What does it include? Let’s have a look:
- Cooperate with the Product Owner and Scrum Master on User Stories review and clarification.
- Select User Stories for the next Sprint from the Product Backlog and commit to their completion.
- Break down your assigned User Stories into Tasks.
- Estimate your Tasks.
- Help set up the Sprint Goal.
- Help refine the User Stories if needed.
As you can see, some of the points may be familiar to you from previous articles, so I will give links to refresh your memory and elaborate on just the parts specific to Developers.
Cooperate with the Product Owner and Scrum Master on User Stories review and clarification.
As mentioned before, it is up to everybody in the team to make sure that they understand what the User Story is about. If something is not clear to the Developers, such as what the final functionality should be, it is up to them to ask about it and get clarification.
Select User Stories for the next Sprint from the Product Backlog and commit to their completion.
Developers are taking User Stories into the Sprint from the Product Backlog as they are sorted from top to bottom, one after another—as long as they think they have the capacity to deliver the User Story within the Sprint.
Because Developers have the right to take to the Sprint only the amount of work that they are able to deliver, no one should push them to take more than what their capacity allows. By taking a User Story into the Sprint, they are committing to deliver the User Story within the Sprint. This commitment does not mean that they will deliver the User Story within the Sprint no matter what, because sometimes during User Story processing, the Developers can discover something that nobody knew or expected. Rather, the commitment means that they will do everything in their power to deliver the User Story within the Sprint.
Break down your assigned User Stories into Tasks.
This topic was covered in this article in full.
Estimate your Tasks.
Tasks are estimated using hours. This information is solely to help Developers realize how much work has to be done on the current User Story and whether they correctly estimated its complexity. Each Developer only estimates their own Tasks. Estimation of Tasks can spark further discussions to better understand User Story implementation. It also enables the Developers to sort and prioritize their work.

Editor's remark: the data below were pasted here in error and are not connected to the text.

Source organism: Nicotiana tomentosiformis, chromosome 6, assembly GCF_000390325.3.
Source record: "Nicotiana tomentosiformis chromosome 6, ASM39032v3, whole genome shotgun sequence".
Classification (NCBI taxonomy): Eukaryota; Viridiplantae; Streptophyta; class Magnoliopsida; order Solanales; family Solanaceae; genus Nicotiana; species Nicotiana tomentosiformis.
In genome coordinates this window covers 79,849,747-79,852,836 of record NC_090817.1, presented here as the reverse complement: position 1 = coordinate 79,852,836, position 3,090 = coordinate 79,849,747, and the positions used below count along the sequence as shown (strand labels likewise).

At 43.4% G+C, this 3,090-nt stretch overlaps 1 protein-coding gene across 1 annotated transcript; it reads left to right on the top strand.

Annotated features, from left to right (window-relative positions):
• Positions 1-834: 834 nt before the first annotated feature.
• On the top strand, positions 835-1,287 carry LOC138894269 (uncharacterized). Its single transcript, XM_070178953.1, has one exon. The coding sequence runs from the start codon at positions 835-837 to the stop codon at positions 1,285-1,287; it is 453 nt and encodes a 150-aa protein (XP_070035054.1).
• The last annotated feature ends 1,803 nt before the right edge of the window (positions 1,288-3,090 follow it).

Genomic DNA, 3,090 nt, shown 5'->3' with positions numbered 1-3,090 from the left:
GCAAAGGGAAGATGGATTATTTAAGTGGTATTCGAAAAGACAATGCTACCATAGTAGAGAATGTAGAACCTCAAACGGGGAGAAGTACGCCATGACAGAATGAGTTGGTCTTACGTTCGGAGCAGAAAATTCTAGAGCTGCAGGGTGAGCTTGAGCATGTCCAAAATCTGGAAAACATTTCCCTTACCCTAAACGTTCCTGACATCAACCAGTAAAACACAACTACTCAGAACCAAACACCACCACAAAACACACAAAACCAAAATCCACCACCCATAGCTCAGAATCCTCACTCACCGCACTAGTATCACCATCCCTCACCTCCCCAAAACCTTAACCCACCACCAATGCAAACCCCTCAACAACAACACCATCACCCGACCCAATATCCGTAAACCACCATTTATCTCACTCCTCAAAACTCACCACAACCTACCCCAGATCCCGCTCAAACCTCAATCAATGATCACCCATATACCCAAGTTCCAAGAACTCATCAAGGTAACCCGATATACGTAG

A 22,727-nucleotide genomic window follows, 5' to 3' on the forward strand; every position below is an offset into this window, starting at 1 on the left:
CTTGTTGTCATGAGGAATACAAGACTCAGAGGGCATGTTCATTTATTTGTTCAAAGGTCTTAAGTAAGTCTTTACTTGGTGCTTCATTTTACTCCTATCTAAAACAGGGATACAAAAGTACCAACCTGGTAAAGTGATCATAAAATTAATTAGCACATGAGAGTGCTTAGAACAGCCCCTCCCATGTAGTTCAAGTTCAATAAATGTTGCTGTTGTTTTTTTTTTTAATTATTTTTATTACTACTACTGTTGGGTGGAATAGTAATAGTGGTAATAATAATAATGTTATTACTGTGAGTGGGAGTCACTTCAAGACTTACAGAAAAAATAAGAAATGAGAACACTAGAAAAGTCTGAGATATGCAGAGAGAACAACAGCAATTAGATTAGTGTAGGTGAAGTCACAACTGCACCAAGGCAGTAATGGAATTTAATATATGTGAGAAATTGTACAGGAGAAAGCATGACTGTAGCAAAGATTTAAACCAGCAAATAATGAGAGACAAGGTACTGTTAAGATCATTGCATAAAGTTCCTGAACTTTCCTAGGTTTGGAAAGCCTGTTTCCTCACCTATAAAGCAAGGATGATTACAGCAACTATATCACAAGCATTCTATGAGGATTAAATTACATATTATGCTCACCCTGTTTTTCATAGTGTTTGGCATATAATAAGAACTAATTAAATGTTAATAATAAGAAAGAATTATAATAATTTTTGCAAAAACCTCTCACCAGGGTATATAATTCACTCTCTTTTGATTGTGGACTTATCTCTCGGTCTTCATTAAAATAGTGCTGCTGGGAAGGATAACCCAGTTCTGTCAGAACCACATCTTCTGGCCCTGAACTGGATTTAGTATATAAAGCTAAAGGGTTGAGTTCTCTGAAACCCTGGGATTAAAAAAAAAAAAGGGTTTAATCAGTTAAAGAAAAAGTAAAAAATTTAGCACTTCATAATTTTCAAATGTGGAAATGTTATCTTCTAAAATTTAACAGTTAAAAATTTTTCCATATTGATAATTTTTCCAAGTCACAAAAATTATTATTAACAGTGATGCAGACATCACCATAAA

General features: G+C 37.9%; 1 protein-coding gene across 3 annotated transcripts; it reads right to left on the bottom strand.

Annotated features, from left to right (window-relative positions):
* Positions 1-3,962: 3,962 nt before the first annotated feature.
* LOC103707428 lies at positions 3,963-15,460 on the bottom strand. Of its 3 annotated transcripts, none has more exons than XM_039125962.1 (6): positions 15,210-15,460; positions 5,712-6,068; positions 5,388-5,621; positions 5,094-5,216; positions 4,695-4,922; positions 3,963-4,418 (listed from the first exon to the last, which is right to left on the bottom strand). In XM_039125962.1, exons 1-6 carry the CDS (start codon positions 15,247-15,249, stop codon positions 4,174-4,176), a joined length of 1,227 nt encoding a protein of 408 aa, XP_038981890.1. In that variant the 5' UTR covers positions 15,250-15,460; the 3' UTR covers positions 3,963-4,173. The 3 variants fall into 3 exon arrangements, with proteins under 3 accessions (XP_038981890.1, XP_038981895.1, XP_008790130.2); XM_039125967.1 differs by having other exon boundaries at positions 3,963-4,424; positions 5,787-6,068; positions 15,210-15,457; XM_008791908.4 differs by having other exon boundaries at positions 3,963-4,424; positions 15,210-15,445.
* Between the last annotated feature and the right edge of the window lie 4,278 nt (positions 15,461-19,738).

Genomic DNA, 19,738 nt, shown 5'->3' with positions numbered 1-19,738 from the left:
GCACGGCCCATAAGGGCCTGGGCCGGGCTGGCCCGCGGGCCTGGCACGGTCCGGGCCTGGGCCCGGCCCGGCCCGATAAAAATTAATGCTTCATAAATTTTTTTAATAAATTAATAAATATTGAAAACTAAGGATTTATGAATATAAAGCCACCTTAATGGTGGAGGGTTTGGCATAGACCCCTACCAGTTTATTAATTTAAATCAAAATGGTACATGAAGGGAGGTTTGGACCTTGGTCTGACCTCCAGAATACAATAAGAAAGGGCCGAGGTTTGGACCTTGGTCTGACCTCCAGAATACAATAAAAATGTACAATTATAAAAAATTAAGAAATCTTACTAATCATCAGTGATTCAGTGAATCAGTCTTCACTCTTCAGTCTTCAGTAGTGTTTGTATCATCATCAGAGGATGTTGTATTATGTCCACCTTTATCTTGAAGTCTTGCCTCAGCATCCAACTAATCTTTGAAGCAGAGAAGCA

The hours assigned to Tasks are used to create the Burndown chart that helps better orient the team regarding the progress in the Sprint. Based on this, they can see how much work is left within the Sprint Backlog, how fast they are processing the work and, if they manage to deliver everything, how much of the Sprint it took.
Help set up the Sprint Goal.
The Sprint Goal should be clear at the start of the Planning session, but sometimes, based on the User Stories taken into the Sprint and the expected result of the Sprint, it may need to be adjusted. If Developers notice a discrepancy, they must help to set up the Sprint Goal correctly.
Read more about setting up the Sprint Goal in this article.
Help refine the User Stories if needed.
Developers need to cooperate with the Product Owner to make sure it is clear what they need to deliver. Then, it is up to the Developers to decide how to deliver it and what the technical requirements are for delivering the User Story. Read more about refining User Stories here.
And with that, we finished the To Do Lists for each member of the team. Our next topic will be the planning modes of the Sprint.
Thank you for reading,Have courage and be kind